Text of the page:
Training courses are somewhat commonplace and range in scale, knowledge delivery mechanism and intended audience. Many aim to combine didactic, self-paced, learning modules with mentorship. But, as this review of the courses shows, there are no uniform standards and no validation of the accuracy or appropriateness of what is taught. Nevertheless, many of these efforts offer possibilities to many that otherwise face no opportunity to learn, which in turn may impact on their overall success as a researcher by missing out on learning about key analytical skills. Interestingly, most of the programs tie training to both boosting the pool of available reviewers and raising collective skill levels, all concepts discussed in the first part of this blog series.

Nevertheless, many journals will struggle to develop their own resources, though setting up a network of mentors may be a more obtainable goal. The potential exists for collaboration. The most successful approach to collaboration may be at a cross-journal or subject matter level. Any higher level than that, such as publisher-led, though useful, may lack the specificity that is needed for domains of study because of their need to serve a general population. Perhaps the future lies in defining reviewer core competencies at a general level, establishing a code of ethics and then adding layers of subject specificity on top of those competencies. Journals can then add a further layer on top of that if they have very specific questions they wish their reviewers to address. Collaboration, of course, can collectively elevate a field while also allowing smaller journals to participate in training programs.Willis et al recently wrote an article about a risk of bias tool that they developed to assess the extent to which reviewer training programs are evidence-based.  The tool assesses factors such as whether more than one stakeholder group was involved in developing the reviewer training program, data was gathered for training development, pilot testing was done, learning objectives were presented, and whether learning was evaluated, as well as the method of feedback used in evaluation. In lieu of/in the absence of a training program for trainers, such a tool may be helpful for journals seeking a training program for their reviewers in the interim.  


Thanks to Stephanie Kinnan, Senior Managing Editor of Publications, American Society for Gastrointestinal Endoscopy for her thoughts on the Gastrointestinal Endoscopy peer review training program.

Conflicts of Interst:

None to declare


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Jennifer Mahar

Client Coordinator/Consultant


Jennifer has been in academic publishing for over 27 years. She began her journal career with the American Journal of Physiology: Renal Physiology which led her to cross the country from Boston to Vanderbilt to Yale with her EIC. She was a beta-tester for ScholarOne while at AJP: Renal. She then became the Publications Manager for the American College of Neuropsychopharmacology and managed the journal Neuropsychopharmacology (NPP). While moving home to Boston she took the position of internal Managing Editor for Evolution and Conservation Letters at John Wiley and Sons. She has been a freelance Managing Editor for JISAKOS, the European Journal of Clinical Nutrition and Oncogene. Currently Jennifer works with Origin Editorial on three projects; she is the Executive Peer Review Manager for the American Institutes for Physics Publishing contract and manages the Peer Review Process for over 18 journals. Jen also manages NPP and the Journal of the American Psychoanalytic Association. She is a System Admin expert level user of eJP and ScholarOne. Jen has been on the Editorial Policy Committee of the Council of Science Editors for over 15 years and is currently serving her third year on the Board of Directors for ISMTE and has been on the Peer Review Week Committee for two years. She was the inaugural recipient of the ISMTE Ira Salkin award in 2017. Jen is an expert at publishing policies and workflows. Jen received her BA in English from the University of Massachusetts.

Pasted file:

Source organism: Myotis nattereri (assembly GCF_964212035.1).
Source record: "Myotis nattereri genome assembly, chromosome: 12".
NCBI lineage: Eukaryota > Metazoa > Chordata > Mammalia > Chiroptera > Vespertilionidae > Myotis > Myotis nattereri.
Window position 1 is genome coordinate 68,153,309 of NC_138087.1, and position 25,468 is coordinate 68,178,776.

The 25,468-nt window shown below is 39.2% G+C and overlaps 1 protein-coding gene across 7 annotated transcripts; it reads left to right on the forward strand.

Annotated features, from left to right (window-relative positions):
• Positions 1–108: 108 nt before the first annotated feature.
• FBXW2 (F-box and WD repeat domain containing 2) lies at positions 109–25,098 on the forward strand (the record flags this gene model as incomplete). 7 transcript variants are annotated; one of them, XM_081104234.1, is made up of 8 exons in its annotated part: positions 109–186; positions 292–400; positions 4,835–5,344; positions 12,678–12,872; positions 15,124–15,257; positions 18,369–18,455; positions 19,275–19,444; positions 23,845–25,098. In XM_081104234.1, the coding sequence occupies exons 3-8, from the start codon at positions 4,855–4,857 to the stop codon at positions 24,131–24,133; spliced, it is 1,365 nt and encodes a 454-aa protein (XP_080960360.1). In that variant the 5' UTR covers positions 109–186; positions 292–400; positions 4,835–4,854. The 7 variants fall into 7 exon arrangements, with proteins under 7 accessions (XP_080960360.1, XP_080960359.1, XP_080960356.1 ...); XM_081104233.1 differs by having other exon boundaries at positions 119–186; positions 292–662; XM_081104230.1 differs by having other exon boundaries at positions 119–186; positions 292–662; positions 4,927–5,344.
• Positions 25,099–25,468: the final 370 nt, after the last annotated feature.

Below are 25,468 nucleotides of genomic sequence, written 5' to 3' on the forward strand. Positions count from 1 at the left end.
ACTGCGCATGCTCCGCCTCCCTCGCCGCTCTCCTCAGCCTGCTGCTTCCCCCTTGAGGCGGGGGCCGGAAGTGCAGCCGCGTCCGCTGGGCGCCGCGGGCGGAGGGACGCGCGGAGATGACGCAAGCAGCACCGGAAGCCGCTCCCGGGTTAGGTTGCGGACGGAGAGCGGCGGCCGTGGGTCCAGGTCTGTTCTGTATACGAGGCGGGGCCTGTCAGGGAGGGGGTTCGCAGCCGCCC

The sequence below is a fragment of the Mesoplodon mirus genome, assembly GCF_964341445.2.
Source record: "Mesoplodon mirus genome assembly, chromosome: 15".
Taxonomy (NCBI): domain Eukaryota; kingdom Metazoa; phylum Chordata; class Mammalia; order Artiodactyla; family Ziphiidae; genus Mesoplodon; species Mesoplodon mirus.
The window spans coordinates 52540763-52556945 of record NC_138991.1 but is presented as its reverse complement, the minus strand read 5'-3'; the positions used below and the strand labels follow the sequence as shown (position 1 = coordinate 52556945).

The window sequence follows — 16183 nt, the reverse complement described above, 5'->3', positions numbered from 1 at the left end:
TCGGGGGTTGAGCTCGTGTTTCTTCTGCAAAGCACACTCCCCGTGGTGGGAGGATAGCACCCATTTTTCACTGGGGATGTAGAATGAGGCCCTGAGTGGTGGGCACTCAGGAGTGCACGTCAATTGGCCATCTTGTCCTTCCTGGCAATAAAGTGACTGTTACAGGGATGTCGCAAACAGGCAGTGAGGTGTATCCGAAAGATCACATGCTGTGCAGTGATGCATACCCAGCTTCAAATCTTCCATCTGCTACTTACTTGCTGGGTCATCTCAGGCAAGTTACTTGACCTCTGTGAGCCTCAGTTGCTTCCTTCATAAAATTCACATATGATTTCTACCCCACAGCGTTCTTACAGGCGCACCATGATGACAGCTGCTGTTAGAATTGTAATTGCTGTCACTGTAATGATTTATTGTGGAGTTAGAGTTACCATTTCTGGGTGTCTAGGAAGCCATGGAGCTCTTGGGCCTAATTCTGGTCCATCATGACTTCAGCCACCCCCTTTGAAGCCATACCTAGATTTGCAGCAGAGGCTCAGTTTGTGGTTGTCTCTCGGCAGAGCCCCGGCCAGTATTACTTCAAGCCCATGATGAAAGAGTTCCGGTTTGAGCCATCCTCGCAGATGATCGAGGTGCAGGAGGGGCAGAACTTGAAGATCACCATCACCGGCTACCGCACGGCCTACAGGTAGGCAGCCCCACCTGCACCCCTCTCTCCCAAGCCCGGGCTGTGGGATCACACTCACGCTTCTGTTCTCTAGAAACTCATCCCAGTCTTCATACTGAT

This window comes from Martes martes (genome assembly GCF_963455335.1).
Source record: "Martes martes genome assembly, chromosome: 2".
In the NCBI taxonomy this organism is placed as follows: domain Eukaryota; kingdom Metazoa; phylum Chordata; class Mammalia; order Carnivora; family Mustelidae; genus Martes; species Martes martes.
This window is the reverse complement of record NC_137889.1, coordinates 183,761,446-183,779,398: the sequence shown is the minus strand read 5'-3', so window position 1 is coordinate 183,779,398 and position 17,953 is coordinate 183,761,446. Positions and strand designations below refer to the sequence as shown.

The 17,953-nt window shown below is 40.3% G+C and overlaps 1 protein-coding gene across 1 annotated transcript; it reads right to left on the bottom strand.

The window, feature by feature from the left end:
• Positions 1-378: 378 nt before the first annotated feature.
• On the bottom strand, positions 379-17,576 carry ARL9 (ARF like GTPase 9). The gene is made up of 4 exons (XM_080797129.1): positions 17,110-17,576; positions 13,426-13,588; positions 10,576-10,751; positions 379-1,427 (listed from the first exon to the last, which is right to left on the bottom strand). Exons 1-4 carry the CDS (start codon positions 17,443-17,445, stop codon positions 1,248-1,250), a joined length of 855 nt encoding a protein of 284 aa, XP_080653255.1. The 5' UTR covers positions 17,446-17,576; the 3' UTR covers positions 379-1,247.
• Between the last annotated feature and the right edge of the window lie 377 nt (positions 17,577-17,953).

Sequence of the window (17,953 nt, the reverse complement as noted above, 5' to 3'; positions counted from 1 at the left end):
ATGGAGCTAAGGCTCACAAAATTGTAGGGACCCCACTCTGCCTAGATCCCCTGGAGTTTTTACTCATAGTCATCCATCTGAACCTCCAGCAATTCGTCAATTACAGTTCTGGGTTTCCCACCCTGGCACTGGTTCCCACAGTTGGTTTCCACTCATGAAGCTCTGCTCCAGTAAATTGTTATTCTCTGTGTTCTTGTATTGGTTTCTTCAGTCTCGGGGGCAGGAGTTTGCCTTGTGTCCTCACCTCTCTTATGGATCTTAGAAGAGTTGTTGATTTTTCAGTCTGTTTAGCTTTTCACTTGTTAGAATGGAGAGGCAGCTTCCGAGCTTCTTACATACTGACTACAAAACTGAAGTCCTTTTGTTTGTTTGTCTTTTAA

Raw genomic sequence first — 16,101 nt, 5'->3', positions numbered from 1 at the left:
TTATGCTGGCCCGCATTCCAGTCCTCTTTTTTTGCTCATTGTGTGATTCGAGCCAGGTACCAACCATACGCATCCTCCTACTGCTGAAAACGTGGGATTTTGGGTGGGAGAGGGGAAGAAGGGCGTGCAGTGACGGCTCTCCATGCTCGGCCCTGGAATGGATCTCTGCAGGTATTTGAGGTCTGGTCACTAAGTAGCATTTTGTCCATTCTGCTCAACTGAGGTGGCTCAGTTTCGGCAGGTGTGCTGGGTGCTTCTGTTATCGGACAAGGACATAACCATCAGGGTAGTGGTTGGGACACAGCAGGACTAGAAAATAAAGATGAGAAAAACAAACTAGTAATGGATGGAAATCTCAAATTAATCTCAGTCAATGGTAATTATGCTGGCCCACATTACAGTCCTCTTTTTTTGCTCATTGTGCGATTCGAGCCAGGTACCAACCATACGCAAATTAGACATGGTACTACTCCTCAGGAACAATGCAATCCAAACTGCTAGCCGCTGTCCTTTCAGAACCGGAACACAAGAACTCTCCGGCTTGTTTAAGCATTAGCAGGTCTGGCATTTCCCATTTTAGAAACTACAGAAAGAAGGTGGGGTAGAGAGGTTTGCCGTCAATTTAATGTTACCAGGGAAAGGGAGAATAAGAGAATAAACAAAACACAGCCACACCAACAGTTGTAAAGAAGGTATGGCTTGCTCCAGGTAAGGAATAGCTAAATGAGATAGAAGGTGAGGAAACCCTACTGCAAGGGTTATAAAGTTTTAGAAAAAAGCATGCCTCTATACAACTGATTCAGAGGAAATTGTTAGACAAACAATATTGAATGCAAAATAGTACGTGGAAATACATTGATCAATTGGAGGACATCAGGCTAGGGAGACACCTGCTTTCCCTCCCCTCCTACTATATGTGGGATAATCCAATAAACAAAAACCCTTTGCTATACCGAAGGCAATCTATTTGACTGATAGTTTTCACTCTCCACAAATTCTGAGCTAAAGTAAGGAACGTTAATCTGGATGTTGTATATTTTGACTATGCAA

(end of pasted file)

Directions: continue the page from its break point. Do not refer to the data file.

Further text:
Elizabeth (Liz) Zak, PhD


Liz has been supporting the Journal of Chemical Physics for over 13 years. With a background in journalism and library and information science, she has extensive knowledge in both editorial/publishing and systems administration. When she's not on the computer, Liz enjoys walking her dog, playing trivia with her boyfriend, and eating burritos.

Christine Urso



Christine’s experience in scholarly publishing spans over 25 years. She joined the Origin Editorial team in 2013 and currently manages the peer review of Biomicrofluidics, AIP Advances, Structural Dynamics, and the annual Magnetism and Magnetic Materials conferences, providing excellent editorial support to editors, reviewer, and authors. Before joining Origin, Christine worked as a data conversion specialist, troubleshooting and correcting author-submitted data files for the American Institute of Physics (AIP). She then became a production editor responsible for copyediting, proofreading, and preparing journals for publication and managing the peer review for four AIP-owned physics journals, Conference Proceedings Program, and three ASTM engineering journals and books series. She also pioneered a new open access journal, assisted in the setup of new journal test sites, and implemented and streamlined peer review processes to decrease time to publication. Christine is also a member of ISMTE.

Carolyn Sperry